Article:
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Stephen, you had me right up to the point where Canada starts running a trade deficit in mid-2004. Something missing in the explanation?

It is amazing how closely the terms of trade and commodity prices track each other in your graph.

Commodity prices (the ones you plotted) are measured in C$, right? Are the different commodities weighted by their shares in Canadian production, or shares in Canadian exports, do you know?

It makes me wonder what is happening to the terms of trade of non-commodity exports and imports. Staying constant? Which would be strange.

Marc: isn't that because the export and import series are deflated by their own price indices, not by some common price index? So they represent the quantity of beer exported, and quantity of pizza imported, not the values. The trade deficit is the value of pizza imported minus the value of beer exported. (I always have difficulty keeping my head straight on this, so it really helps me thinking about beer and pizza.)

But here's the thing of it, and it really goes back to the debate we were all having about QE/inflating our way out. If I may briefly paraprhase the story, we have a situation where the real price of commodities (world market price) went up. Since Canada was selling commodities our real incomes went up. Now the qestion arrises, do we spend the income on imports or domestically produced goods and services? The answer was: imports. Now why was that? Well, we where at full employment, it was not physically possible for us to produce more at home. Higher demand for domestic production would just raise its price. More to the point, the improvement in our terms of trade made foreign tradeables look cheaper relative to domestic production (tradeable or not), thus there was a price signal causing us to substitute away from domestic production and towards imports.

So why does this matter? Because Stephen's story doesn't live up to the title of the post. It explains why Canadians have lost real income but NOT why we have unemployment. The qestion is, as the terms of trade deteriorate, why don't we substitute back to domestic consumption? Why does domestic aggregate demand slump? After all, this sort of price signal is somethng like the story in favour of floating exchange rates, is it not?

You could tell stories of real frictions, our stock of real and human capital was not set up to produce non-tradeables or something like that and so we may have an increase in the natural rate of unemployment for a time. However, a simpler explanation goes back to what we've been arguing about over the last week. Consumption was high, now it is and will for some time be lower, thus people's conumption euler equations say they should all save. The solution then is inflation, in our arguments over the last week Nick and I disagreed about the various transmission mechanisms from monetary policy to the real economy (we also argued over the basic causes of the trap, the last sentance was my version). But we always agreed on the prescription.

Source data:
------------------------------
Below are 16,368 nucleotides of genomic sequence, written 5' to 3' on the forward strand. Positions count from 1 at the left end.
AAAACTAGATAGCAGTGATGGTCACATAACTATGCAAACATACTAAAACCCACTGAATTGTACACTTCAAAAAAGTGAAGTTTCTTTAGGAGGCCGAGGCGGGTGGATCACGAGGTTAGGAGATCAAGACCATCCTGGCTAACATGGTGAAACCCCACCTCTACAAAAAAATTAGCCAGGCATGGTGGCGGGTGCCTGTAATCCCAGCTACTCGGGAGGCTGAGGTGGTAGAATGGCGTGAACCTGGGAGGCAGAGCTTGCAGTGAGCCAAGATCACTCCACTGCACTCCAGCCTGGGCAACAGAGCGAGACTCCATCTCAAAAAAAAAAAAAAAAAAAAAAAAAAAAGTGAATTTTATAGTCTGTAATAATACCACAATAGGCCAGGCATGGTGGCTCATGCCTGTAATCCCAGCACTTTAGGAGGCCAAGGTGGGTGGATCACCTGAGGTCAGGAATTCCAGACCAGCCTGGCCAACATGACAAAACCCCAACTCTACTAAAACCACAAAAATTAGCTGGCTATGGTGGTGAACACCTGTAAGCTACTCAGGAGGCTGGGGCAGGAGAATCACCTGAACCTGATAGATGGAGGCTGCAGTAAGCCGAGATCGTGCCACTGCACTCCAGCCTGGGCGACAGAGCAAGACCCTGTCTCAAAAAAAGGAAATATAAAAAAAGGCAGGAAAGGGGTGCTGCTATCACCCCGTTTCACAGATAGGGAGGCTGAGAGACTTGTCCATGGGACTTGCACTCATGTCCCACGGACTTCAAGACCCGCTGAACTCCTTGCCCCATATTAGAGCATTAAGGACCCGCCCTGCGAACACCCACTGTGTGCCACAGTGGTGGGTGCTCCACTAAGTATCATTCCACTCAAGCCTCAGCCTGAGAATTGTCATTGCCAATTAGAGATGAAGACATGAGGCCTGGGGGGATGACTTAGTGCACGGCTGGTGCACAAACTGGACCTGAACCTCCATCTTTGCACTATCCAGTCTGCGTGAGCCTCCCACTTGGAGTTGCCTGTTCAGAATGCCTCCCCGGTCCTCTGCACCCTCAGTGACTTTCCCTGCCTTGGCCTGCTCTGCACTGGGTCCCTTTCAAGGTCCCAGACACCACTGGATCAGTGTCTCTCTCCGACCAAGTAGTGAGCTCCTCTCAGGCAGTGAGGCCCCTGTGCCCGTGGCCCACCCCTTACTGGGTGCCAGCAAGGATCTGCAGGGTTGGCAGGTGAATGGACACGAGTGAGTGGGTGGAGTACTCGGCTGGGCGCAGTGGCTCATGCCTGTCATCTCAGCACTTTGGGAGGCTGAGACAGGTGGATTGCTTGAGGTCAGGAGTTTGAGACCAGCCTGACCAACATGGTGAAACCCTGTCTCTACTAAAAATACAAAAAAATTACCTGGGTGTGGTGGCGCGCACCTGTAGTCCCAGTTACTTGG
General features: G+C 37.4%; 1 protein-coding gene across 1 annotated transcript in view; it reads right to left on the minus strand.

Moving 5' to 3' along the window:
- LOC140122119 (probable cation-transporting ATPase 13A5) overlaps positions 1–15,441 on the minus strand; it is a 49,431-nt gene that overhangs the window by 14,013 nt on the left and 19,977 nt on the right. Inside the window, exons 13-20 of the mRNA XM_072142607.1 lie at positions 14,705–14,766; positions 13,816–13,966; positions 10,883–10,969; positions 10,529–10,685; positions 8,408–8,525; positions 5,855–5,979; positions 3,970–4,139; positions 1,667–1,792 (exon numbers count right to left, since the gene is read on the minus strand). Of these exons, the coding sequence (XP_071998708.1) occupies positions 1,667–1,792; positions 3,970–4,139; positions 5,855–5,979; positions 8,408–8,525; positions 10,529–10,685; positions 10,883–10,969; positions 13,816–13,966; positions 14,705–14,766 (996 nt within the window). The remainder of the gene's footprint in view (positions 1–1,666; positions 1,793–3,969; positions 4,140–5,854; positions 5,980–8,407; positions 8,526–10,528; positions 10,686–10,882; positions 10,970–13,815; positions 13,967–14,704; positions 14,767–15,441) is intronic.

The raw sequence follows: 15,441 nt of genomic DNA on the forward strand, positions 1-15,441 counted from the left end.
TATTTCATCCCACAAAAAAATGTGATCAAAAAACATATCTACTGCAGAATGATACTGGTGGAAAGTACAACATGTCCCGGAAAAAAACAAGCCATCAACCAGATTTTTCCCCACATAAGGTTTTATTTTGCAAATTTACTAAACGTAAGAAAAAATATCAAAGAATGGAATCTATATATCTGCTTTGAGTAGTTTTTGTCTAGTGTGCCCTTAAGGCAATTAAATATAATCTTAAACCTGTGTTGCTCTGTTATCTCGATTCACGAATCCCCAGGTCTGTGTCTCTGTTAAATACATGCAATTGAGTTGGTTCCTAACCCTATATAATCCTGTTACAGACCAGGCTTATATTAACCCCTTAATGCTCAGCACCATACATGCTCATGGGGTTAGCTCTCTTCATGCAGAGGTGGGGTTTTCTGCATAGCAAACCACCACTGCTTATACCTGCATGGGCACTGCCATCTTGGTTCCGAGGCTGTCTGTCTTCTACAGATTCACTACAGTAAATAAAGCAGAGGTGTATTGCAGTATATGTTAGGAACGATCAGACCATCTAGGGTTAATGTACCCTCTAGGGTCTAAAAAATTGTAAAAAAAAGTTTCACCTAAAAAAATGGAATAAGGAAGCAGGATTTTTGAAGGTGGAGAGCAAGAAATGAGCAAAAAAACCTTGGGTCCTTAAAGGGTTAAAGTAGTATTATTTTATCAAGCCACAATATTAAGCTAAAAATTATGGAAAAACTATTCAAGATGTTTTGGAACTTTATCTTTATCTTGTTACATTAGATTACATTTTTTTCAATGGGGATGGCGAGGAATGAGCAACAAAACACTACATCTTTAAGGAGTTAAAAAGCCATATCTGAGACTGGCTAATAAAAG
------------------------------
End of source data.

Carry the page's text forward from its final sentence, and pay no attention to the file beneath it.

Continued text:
The post basically says that the drop in real commodity prices means Canadians have gotten poorer, this nobody can argue with. But that doesn't HAVE to mean a recession.

One more quick point. The unexpected drop in incomes could also cause people to become liquidity constrained, as in Nick's recent model. I was not arguing between mine and Nick's story. I only claim that you need one of our stories, or something else, to explain why we have a recession. It doesn't seem to me that the story in the post does it.

Marc: Those are the constant-dollar series (as labeled on the vertical axis). If export prices grow faster than import prices, then the nominal trade balance can stay in surplus even if real imports rise while real exports remain constant.

Adam: Import-substitution on the part of consumers is perhaps not as smooth a transition as all that.

Stephen you say it so lightly!

So your story is of real frictions, that is, our stock of real and human capital was not set up to produce non-tradeables or something like that. But this is a radically different interpretation than Nick's and it begs for the opposite policy response. Your story is fundamentally an RBC interpretation in the time-to-build tradition. If that's the case then expansionary monetary policy is the absolute last thing we should be doing.

The difference matters!

For what it's worth though, seems to me the liquidity trap/demand slump story is a better description of reality, it's not clear why your story would produce disinflation/deflationary pressures.

Kudos to you Stephen for such a delightful and engaging post (I'm notifying AA on your behalf just so's you know how engaged I am) and esp for the last Fig which looks normal until you click on it to see the post 2008 part (the gods are with you or you are beyond smart with these graphic thingies).

But the real story has little to do with declines in housing prices or consumer debt loads. It's all about the terms of trade.

You figure the real story is about housing price declines & consumer debt loads...in the US...soon to arrive in Canada, not just another country in the gobal economy, but almost another state in the US?

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